Any amount of a bad thing is obviously not good. But too much of anything can be bad, too. For example, relying too much on online training, without occasional face-to-face meetings, can create inconsistencies within teams. This is a point that Max Meadow, Principal Advisory Analyst for Brandon Hall Group, investigated in his recent report about the state of modern sales training. He suggests that the 70/20/10 mix of training is the new standard for modern sales training.
More strategic with face-to-face training
In a nutshell, the 70/20/10 model of learning states that 70% of knowledge should come from actually doing an activity, 20% should come from other interactions, and 10% should come from formal learning events. Meadow reports that the majority of successful sales training ideas in his study actively use blended learning methods, a mix of different types of learning activities.
50% of the effective sales programs studied are being created as blended programs, which are a mix of digital learning and instructor-lead courses. 36% were only digital learning programs, and 14% were only instructor-led training.
This shift toward blended learning reflects an effort to make face-to-face interactions more strategic. In-person, classroom style training scored very high on a training effectiveness scale; learners find those sessions to be very valuable. Additionally, online learning and mobile learning were also rated very effective, but were not used nearly as often. These two metrics indicate where learning seems to be heading for modern sales team training.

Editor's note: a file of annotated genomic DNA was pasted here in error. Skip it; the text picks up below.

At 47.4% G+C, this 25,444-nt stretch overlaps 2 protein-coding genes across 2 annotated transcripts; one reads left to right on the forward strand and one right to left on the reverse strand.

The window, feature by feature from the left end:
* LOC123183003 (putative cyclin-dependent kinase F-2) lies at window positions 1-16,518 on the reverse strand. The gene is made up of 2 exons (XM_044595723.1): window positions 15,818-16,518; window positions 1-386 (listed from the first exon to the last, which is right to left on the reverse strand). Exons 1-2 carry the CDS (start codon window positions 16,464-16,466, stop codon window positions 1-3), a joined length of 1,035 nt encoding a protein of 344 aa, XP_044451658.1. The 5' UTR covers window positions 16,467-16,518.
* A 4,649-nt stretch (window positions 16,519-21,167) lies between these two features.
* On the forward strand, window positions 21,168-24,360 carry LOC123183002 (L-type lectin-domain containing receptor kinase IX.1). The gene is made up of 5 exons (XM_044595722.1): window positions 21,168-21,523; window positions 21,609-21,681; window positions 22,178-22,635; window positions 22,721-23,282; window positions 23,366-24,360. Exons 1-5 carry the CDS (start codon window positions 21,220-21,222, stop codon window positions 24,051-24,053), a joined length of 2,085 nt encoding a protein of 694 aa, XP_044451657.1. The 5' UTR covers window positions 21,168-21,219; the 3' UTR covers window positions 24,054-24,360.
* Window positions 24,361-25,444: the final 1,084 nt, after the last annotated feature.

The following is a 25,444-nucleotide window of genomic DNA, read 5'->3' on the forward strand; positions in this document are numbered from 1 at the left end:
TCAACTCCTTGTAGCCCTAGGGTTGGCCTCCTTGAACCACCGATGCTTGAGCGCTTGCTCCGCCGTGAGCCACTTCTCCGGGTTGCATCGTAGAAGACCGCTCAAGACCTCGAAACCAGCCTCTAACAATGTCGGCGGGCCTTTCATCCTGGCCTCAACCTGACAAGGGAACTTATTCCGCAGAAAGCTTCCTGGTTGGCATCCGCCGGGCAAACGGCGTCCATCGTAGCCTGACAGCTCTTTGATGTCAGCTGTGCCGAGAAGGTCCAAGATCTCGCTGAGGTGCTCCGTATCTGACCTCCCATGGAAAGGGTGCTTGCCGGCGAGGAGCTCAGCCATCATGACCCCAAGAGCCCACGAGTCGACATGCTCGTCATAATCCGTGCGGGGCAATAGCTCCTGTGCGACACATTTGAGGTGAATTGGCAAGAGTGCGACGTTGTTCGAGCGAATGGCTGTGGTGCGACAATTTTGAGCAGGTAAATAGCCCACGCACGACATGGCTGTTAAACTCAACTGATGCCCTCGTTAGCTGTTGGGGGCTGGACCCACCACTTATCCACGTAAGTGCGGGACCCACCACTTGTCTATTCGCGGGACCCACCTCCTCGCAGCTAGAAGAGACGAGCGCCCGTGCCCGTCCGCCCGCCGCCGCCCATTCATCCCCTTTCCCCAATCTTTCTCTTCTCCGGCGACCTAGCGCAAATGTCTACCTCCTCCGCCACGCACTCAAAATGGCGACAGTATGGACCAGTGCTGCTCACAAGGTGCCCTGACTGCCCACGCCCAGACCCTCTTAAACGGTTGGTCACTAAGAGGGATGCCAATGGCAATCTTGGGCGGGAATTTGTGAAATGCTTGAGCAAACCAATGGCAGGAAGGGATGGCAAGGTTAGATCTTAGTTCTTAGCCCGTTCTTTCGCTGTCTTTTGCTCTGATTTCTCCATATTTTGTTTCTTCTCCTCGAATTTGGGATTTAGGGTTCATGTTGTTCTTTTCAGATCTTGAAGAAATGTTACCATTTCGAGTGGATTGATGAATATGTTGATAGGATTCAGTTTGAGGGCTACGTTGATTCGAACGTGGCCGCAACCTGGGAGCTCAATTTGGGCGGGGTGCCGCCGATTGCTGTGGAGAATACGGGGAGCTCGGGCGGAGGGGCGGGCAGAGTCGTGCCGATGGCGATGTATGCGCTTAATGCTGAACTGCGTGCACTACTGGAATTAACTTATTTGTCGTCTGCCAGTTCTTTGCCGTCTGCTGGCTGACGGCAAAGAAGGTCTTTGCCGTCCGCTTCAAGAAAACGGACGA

Team learning as the tool for modern sales training
The problem with instructor-led training, as effective as it is, is that it’s time-consuming for everyone involved, and therefore neither efficient nor scalable. Sales teams spend hours and, sometimes, days attending these classes. That is valuable time spent not selling. Online training, on the other hand, is flexible and can be consumed when and where sales teams need it most. The future of modern sales training will rely much more on online learning to provide information, and then look to instructor-led classes to reinforce it. Meadow noted as much in his study, saying “traditional learning can be converted to [online] forms that are cost-effective and impactful to the learner.” He went on to include a few suggestions about how to do that:
- Refitting content to suit mobile viewing
- Making content suitable for just-in-time consumption
- Building training content and tools that support sales
Making sales training “just-in-time” is difficult to pull off with classroom-style learning, but online tools, like Lessonly’s Salesforce integration, make it possible. Sales leaders can map Lessons to specific steps in their sales cycle and keep reps performing at the top of their game. Lessons on negotiating and discounting policies can be assigned to pop-up whenever a sales associate gets into the pricing stage of a deal.
This is the best type of “just-in-time” training. Associating knowledge that reps need to know with the moments that they need to know it is an effective way to reinforce learning. With this approach, sales leaders have more meaningful in-person coaching sessions focused on individual rep development. This kind of blended, connected learning is where modern sales training is heading—and the future isn’t far.
Lessonly is how modern sales teams learn
Winning sales teams use Lessonly to train and enable their reps. Take a self-guided, five-step tour of Lessonly’s team learning software to see how your sales team can accelerate performance and close more deals. Sign up today.